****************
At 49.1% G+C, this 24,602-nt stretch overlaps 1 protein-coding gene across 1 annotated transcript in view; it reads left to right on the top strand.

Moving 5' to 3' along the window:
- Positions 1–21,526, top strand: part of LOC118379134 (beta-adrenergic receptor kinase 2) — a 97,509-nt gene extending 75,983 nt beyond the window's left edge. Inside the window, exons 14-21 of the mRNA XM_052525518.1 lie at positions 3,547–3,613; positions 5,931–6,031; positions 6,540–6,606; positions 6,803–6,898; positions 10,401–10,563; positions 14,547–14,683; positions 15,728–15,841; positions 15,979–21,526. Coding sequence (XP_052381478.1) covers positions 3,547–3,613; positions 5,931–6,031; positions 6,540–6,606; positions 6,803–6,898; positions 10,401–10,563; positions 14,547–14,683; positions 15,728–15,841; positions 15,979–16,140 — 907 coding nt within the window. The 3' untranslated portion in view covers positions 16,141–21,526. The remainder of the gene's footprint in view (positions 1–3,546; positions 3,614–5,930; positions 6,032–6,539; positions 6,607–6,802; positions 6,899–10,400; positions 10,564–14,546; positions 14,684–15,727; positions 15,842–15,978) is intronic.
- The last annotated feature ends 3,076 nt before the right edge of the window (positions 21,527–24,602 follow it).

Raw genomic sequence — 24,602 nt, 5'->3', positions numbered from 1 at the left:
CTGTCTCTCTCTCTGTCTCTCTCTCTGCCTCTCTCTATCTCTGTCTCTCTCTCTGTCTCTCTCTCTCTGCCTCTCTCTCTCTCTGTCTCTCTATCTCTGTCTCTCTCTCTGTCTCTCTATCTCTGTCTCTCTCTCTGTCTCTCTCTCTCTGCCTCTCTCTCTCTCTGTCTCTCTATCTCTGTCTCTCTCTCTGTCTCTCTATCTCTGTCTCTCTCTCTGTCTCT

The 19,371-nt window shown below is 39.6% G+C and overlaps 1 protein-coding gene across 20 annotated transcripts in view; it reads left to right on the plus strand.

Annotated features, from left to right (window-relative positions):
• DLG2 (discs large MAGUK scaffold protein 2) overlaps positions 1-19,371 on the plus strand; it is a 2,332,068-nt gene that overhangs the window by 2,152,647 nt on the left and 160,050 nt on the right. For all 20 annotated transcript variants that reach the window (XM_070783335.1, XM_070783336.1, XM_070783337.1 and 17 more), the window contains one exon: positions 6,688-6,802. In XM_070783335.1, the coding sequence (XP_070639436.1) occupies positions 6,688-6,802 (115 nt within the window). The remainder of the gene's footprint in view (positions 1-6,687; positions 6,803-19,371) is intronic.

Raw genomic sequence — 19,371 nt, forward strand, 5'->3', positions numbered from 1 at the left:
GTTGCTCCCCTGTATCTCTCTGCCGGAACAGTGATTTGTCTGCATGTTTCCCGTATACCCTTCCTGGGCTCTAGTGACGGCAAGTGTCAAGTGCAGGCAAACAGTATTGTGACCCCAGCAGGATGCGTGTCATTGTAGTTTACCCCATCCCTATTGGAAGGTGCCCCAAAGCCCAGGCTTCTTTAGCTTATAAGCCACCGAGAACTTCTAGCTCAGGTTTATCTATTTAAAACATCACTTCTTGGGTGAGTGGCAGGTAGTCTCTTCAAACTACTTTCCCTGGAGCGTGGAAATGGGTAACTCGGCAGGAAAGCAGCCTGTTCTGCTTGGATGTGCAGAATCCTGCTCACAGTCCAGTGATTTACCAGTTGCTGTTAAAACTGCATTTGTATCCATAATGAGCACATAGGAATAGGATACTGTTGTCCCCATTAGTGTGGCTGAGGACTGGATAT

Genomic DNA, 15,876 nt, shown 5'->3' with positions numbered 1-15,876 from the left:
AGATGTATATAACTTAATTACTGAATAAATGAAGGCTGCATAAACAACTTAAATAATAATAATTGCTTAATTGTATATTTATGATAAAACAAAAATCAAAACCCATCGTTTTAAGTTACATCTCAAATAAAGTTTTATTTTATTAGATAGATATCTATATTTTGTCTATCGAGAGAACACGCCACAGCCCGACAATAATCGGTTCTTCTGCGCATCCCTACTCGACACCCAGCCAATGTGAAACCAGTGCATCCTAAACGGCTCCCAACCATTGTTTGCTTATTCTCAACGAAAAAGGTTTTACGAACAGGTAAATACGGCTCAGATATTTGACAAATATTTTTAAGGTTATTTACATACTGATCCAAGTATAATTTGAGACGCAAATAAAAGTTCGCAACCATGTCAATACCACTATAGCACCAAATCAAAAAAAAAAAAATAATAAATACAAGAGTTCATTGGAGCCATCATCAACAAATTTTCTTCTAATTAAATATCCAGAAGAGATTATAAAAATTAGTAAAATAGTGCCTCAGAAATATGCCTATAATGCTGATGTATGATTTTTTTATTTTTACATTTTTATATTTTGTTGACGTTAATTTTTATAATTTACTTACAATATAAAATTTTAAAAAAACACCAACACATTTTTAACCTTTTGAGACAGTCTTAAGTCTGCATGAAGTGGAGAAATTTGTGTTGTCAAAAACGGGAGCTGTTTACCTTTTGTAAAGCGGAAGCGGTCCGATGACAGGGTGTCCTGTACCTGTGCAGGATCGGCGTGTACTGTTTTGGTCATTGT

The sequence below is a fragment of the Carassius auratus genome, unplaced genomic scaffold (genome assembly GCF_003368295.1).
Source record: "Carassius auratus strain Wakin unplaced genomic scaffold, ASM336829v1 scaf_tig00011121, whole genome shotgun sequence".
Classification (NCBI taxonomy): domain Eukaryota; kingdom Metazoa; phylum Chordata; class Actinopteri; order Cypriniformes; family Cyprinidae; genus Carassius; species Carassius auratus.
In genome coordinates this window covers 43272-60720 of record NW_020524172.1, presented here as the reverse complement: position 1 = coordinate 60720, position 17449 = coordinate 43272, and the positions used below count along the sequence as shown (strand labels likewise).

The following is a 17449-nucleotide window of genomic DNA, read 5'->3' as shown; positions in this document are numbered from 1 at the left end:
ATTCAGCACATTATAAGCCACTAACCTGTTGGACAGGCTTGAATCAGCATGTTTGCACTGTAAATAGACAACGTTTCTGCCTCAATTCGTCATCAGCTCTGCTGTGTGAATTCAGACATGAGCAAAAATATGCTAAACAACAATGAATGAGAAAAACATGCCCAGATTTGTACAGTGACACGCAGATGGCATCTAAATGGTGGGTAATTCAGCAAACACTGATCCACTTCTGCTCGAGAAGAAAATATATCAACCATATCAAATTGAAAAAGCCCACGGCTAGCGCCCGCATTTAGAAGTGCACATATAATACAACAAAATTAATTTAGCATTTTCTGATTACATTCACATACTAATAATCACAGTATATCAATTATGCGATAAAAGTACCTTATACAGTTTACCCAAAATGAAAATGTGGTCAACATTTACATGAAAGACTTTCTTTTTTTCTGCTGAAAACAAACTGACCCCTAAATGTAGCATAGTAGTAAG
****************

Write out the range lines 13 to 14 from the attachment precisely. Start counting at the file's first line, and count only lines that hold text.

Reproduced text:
AGATGTATATAACTTAATTACTGAATAAATGAAGGCTGCATAAACAACTTAAATAATAATAATTGCTTAATTGTATATTTATGATAAAACAAAAATCAAAACCCATCGTTTTAAGTTACATCTCAAATAAAGTTTTATTTTATTAGATAGATATCTATATTTTGTCTATCGAGAGAACACGCCACAGCCCGACAATAATCGGTTCTTCTGCGCATCCCTACTCGACACCCAGCCAATGTGAAACCAGTGCATCCTAAACGGCTCCCAACCATTGTTTGCTTATTCTCAACGAAAAAGGTTTTACGAACAGGTAAATACGGCTCAGATATTTGACAAATATTTTTAAGGTTATTTACATACTGATCCAAGTATAATTTGAGACGCAAATAAAAGTTCGCAACCATGTCAATACCACTATAGCACCAAATCAAAAAAAAAAAAATAATAAATACAAGAGTTCATTGGAGCCATCATCAACAAATTTTCTTCTAATTAAATATCCAGAAGAGATTATAAAAATTAGTAAAATAGTGCCTCAGAAATATGCCTATAATGCTGATGTATGATTTTTTTATTTTTACATTTTTATATTTTGTTGACGTTAATTTTTATAATTTACTTACAATATAAAATTTTAAAAAAACACCAACACATTTTTAACCTTTTGAGACAGTCTTAAGTCTGCATGAAGTGGAGAAATTTGTGTTGTCAAAAACGGGAGCTGTTTACCTTTTGTAAAGCGGAAGCGGTCCGATGACAGGGTGTCCTGTACCTGTGCAGGATCGGCGTGTACTGTTTTGGTCATTGT

The sequence below is a fragment of the Carassius auratus genome, unplaced genomic scaffold (genome assembly GCF_003368295.1).